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Med Educ. 2004 Sep;38(9):927-33.

Striking a balance: training medical students to provide empathetic care.

Author information

1
Columbia University College of Physicians and Surgeons, New York State Psychiatric Institute, 1051 Riverside Drive, NY 10032, USA. par5@columbia.edu

Abstract

INTRODUCTION:

Medical students face many challenges as they progress through training, some of which refer to learning how to manage the stresses and anxiety of confronting illness and suffering. In trying to relieve anxiety, they may develop maladaptive responses that lead to a decrease in their level of empathy for patients. Education should aim to teach students how to deal with their responses so that they can tolerate patients' distress and treat them effectively.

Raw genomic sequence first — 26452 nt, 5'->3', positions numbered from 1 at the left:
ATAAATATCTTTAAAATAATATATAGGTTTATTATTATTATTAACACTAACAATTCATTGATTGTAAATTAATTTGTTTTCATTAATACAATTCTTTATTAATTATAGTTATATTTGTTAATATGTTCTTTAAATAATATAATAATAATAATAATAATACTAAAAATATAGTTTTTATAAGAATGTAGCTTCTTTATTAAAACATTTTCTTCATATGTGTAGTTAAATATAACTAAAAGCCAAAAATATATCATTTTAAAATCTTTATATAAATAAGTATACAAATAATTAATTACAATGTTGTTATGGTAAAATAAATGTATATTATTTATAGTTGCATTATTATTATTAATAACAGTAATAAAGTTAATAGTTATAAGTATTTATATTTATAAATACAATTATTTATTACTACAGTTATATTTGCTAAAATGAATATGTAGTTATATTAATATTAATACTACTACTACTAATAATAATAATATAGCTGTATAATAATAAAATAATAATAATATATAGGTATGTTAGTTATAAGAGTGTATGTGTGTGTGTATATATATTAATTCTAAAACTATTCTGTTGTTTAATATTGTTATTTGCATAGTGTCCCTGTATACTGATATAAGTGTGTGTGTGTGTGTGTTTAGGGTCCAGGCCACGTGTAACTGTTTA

AIMS:

This paper will address central dilemmas in students' attitudes towards patients during clerkships and suggest positive developmental goals to strive for in this formative time. It may be used as a reference tool for medical student educators and medical students to elucidate the educational tensions in teaching and learning about how to provide empathetic care.

CONCLUSION:

Students and teachers can benefit from an awareness of the tension between the poles of pathology and health, not knowing and too much knowing, vulnerability and denial and reaction and inaction. Medical students can learn adaptive methods of managing their anxiety about dealing with illness and death and strike a balance in their approach to patients.

[Indexed for MEDLINE]

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